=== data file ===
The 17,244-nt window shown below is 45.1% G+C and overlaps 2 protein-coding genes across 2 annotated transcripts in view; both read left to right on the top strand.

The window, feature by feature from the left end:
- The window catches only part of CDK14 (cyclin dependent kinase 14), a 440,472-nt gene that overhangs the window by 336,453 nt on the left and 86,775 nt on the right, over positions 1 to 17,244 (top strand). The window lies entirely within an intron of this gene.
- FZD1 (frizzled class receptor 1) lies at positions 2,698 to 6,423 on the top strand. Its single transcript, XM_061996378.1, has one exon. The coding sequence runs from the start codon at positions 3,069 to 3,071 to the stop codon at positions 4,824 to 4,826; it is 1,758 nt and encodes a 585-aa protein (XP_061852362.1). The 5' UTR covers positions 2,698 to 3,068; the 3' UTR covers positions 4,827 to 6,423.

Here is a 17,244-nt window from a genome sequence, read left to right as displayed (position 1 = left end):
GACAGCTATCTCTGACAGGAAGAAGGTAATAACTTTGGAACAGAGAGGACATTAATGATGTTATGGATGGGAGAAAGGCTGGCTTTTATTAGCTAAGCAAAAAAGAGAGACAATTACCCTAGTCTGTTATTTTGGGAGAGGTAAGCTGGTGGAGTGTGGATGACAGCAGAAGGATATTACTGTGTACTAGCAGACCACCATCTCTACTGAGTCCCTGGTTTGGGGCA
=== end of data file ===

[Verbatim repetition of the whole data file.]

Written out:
The 17,244-nt window shown below is 45.1% G+C and overlaps 2 protein-coding genes across 2 annotated transcripts in view; both read left to right on the top strand.

The window, feature by feature from the left end:
- The window catches only part of CDK14 (cyclin dependent kinase 14), a 440,472-nt gene that overhangs the window by 336,453 nt on the left and 86,775 nt on the right, over positions 1 to 17,244 (top strand). The window lies entirely within an intron of this gene.
- FZD1 (frizzled class receptor 1) lies at positions 2,698 to 6,423 on the top strand. Its single transcript, XM_061996378.1, has one exon. The coding sequence runs from the start codon at positions 3,069 to 3,071 to the stop codon at positions 4,824 to 4,826; it is 1,758 nt and encodes a 585-aa protein (XP_061852362.1). The 5' UTR covers positions 2,698 to 3,068; the 3' UTR covers positions 4,827 to 6,423.

Here is a 17,244-nt window from a genome sequence, read left to right as displayed (position 1 = left end):
GACAGCTATCTCTGACAGGAAGAAGGTAATAACTTTGGAACAGAGAGGACATTAATGATGTTATGGATGGGAGAAAGGCTGGCTTTTATTAGCTAAGCAAAAAAGAGAGACAATTACCCTAGTCTGTTATTTTGGGAGAGGTAAGCTGGTGGAGTGTGGATGACAGCAGAAGGATATTACTGTGTACTAGCAGACCACCATCTCTACTGAGTCCCTGGTTTGGGGCA